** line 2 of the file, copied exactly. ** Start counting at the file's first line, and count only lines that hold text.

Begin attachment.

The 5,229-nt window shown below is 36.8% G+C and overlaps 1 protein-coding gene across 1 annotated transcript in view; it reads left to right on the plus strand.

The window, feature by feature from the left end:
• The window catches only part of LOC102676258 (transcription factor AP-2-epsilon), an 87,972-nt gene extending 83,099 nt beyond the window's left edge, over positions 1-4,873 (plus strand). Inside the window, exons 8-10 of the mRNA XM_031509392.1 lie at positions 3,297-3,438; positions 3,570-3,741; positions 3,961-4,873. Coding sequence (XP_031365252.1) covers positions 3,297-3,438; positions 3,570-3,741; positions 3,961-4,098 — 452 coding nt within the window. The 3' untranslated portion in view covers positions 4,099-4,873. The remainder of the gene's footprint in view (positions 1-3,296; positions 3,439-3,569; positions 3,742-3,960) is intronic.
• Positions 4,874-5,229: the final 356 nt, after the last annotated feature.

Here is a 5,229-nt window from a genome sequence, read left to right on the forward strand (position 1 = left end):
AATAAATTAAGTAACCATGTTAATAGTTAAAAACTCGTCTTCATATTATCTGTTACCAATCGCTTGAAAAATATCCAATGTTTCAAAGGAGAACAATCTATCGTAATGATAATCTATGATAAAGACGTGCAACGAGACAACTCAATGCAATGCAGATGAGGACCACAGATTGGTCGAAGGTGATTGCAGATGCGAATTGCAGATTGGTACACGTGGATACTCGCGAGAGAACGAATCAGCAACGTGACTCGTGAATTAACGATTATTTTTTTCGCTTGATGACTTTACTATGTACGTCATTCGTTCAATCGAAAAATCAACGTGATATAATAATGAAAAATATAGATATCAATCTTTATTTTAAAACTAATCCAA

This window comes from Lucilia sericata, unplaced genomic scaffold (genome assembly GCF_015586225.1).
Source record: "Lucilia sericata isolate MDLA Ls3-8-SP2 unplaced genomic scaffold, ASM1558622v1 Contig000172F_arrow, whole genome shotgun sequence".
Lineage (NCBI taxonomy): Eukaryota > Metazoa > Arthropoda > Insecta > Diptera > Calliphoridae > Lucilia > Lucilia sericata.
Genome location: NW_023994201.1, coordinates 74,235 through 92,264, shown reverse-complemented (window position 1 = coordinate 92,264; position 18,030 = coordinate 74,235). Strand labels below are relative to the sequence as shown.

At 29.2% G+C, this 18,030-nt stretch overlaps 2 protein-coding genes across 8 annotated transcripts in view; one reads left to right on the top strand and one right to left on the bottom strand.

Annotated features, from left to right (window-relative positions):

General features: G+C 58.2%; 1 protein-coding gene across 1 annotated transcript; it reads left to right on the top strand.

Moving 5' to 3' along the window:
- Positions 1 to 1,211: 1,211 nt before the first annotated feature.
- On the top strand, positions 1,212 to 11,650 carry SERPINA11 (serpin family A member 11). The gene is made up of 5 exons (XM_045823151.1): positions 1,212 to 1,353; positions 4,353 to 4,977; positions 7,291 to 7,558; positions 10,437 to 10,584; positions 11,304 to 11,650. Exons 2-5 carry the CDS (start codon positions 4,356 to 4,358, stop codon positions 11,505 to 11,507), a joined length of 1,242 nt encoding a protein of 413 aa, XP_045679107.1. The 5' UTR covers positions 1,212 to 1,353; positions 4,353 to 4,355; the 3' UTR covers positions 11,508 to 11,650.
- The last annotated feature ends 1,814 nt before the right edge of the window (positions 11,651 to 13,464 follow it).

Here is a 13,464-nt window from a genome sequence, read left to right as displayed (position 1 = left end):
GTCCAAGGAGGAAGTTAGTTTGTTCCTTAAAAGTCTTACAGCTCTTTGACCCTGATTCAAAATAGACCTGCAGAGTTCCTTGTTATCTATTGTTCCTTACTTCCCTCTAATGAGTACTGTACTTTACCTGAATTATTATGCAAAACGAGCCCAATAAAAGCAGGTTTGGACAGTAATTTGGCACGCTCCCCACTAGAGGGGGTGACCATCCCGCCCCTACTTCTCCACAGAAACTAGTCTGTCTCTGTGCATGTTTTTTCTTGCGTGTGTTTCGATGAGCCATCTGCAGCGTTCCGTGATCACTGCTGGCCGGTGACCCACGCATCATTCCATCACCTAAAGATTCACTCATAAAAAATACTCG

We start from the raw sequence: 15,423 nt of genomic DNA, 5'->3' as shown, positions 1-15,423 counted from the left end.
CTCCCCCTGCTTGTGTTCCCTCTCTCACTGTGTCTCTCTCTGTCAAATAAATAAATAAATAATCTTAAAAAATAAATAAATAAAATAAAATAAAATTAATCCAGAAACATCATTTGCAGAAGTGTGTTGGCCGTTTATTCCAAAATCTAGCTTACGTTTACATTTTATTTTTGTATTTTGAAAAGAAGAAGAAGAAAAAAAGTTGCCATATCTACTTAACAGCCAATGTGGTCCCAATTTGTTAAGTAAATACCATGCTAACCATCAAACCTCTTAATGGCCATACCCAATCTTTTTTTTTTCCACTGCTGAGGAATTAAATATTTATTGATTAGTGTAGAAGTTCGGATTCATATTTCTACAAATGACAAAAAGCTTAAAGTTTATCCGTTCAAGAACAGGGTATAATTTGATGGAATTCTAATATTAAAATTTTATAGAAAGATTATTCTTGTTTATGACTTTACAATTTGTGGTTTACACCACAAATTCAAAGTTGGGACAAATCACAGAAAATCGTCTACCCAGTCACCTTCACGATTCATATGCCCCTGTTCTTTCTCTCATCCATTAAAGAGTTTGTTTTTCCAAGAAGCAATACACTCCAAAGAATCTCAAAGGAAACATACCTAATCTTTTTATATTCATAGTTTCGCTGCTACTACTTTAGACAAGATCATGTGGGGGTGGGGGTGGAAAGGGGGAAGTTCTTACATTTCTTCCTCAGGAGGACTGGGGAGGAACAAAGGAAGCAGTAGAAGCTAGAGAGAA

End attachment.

The window, feature by feature from the left end: